24 content to be discovered: the patient’s perspective (illness experience) ideas and beliefs concerns and feelings expectations effects on life

25 content to be discovered: the bio-medical perspective the patient’s perspective (disease) (illness) sequence of events ideas and beliefs symptom analysis concerns relevant functional enquiry expectations effects on life feelings background information - context past medical history drug and allergy history family history personal and social history review of systems

26 So what’s the solution Are communication skills and traditional history taking mutually incompatible?

27 School of Clinical Medicine School of Clinical Medicine UNIVERSITY OF CAMBRIDGE Effective history taking is essential to the practice of high quality medicine

28 School of Clinical Medicine School of Clinical Medicine UNIVERSITY OF CAMBRIDGE Effective communication is essential to the practice of high quality medicine

29 School of Clinical Medicine School of Clinical Medicine UNIVERSITY OF CAMBRIDGE Effective clinical method is essential to the practice of high quality medicine

30 A Comprehensive Clinical Method

31 The explicit integration of traditional clinical method with effective communication skills to enable doctor and patient, in partnership, rationally to explore, diagnose and manage both: disease (the bio-medical cause of sickness in terms of underlying pathophysiology) and illness (the individual patient’s unique experience of sickness)

32 School of Clinical Medicine School of Clinical Medicine UNIVERSITY OF CAMBRIDGE Why integrate communication training into everyday practice Reinforce and validate content and skills emphasized in previous education Address more advanced communication skills and issues Address interviewing challenges identified by learners

33 School of Clinical Medicine School of Clinical Medicine UNIVERSITY OF CAMBRIDGE observing senior doctors feedback on presentations conducting interviews themselves ( Observation and feedback rarely occurs)

34 School of Clinical Medicine School of Clinical Medicine UNIVERSITY OF CAMBRIDGE Opportunities to teach communication in the context of clinical care Modeling for learners Staffing: Responses to learner presentations Observation of learner interactions with patients and feedback

35 School of Clinical Medicine School of Clinical Medicine UNIVERSITY OF CAMBRIDGE Modeling

36 School of Clinical Medicine School of Clinical Medicine UNIVERSITY OF CAMBRIDGE Modeling communication: Strategies for maximizing learning Outpatient or Inpatient - Especially useful with advanced tasks 1) Prime learner before observation –“Please pay attention to the way I…..” –“What aspects of the clinical encounter do you have questions about?” 2) Conscious awareness of communication choices while modeling –Have a plan, consider the skills you use 3) Debriefing after observation is key –“What did you notice (analyze skills used), what do you have questions about, what would you use in future?”

37 School of Clinical Medicine School of Clinical Medicine UNIVERSITY OF CAMBRIDGE Staffing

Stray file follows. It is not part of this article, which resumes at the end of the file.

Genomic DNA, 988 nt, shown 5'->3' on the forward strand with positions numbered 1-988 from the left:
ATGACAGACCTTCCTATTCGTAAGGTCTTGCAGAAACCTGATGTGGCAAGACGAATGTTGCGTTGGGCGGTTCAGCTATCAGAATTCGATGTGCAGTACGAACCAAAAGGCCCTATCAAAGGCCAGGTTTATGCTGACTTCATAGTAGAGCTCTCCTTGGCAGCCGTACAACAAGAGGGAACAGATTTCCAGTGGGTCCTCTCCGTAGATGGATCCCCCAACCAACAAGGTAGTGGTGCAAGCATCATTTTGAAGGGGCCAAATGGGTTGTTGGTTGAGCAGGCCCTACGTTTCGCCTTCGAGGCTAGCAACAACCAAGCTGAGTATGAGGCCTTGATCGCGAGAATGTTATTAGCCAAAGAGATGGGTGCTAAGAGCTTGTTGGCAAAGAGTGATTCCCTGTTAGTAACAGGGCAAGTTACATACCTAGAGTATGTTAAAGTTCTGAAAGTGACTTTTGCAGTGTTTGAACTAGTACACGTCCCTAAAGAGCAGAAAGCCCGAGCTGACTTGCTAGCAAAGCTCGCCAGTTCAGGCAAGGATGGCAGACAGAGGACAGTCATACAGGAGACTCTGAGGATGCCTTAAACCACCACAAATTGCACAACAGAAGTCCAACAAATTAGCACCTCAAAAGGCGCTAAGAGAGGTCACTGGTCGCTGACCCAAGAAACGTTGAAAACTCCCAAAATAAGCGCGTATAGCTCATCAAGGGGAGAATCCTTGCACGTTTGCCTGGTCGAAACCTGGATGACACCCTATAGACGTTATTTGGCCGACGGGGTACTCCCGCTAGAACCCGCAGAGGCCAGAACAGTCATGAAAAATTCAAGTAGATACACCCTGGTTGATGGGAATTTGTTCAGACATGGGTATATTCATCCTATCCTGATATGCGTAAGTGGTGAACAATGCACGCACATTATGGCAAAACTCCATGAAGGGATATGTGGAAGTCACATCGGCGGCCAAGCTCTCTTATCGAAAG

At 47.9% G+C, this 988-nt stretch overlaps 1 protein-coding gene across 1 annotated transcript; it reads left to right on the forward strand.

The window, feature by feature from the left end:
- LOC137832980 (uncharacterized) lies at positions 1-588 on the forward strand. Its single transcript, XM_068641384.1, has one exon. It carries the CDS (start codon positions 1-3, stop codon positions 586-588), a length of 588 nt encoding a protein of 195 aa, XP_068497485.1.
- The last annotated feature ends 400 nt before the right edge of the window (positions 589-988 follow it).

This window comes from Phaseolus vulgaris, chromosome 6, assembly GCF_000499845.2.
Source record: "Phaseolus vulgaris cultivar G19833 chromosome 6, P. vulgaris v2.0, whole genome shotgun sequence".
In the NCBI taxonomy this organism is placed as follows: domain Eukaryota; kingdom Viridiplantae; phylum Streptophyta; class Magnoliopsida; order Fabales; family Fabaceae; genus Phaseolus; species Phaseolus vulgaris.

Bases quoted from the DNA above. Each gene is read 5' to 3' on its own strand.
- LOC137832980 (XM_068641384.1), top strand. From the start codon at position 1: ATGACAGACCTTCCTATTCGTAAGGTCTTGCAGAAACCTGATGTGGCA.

38 School of Clinical Medicine School of Clinical Medicine UNIVERSITY OF CAMBRIDGE Cues in Staffing In small groups, 1.Based on the learner’s presentation cue, “diagnose” what the communication issue(s) might be that the learner is struggling with 2.Discuss what skills you could recommend for the learner to use

39 School of Clinical Medicine School of Clinical Medicine UNIVERSITY OF CAMBRIDGE Cues in staffing 1.“This patient had so many problems I had a hard time sorting it out and it took a long time” 2.“The patient seemed kind of upset but I’m not sure why” 3.“He is a very difficult historian” 4.“I explained to her that she needs to take the medication regularly which she has not been doing”

40 School of Clinical Medicine School of Clinical Medicine UNIVERSITY OF CAMBRIDGE Cues in staffing 1.“This patient had so many problems I had a hard time sorting it out and it took a long time” What communication issues does learner have? What skills could address them?

41 School of Clinical Medicine School of Clinical Medicine UNIVERSITY OF CAMBRIDGE Initiating the session: Listens attentively to the patient’s opening statement, without interrupting or directing patient’s response Checks and screens for further problems (e.g. “so that’s headaches and tiredness, what other problems have you noticed?” or “is there anything else you’d like to discuss today as well?”) Negotiates agenda taking both patient’s and physician’s needs into account Gathering information Asks about patient ideas, concerns, and expectations (ICE) Periodically summarises to verify own understanding of what the patient has said; invites patient to correct interpretation or provide further information.

42 School of Clinical Medicine School of Clinical Medicine UNIVERSITY OF CAMBRIDGE Staffing Additional strategies for assess and address learner communication needs Priming before patient encounters if need for certain process skills can be anticipated Asking learner how the interaction went with the patient Asking learner what they were trying to accomplish with patient and did they feel they achieved it Problem solve with learner about skills that could be helpful

43 School of Clinical Medicine School of Clinical Medicine UNIVERSITY OF CAMBRIDGE Observation of learners

44 School of Clinical Medicine School of Clinical Medicine UNIVERSITY OF CAMBRIDGE Observation of learners Though it takes more time, can give clearer picture of communication strengths and challenges Observation can be done in brief forays – at the beginning of patient encounter or during explanation phase after staffing

45 School of Clinical Medicine School of Clinical Medicine UNIVERSITY OF CAMBRIDGE Observation of learner Example of resident with mother of asthmatic adolescent patient On observation sheet, write down what you see, including specific phrases, questions and responses – both effective and less effective

46 School of Clinical Medicine School of Clinical Medicine UNIVERSITY OF CAMBRIDGE Observation sheet Content (CC, pmh) Effective behaviors that you see Behaviors you don’t’ see or that could benefit from change Greeting (8:50 am) CC PMH 9:05 introduced self good eye contact asked appropriate specifics ("Can you describe that?") open-ended questions good paraphrasing ("what I hear you saying…") Didn't mention student status Interrupted too quickly ("daughter…how severe pain") no follow-up (can't afford to be sick)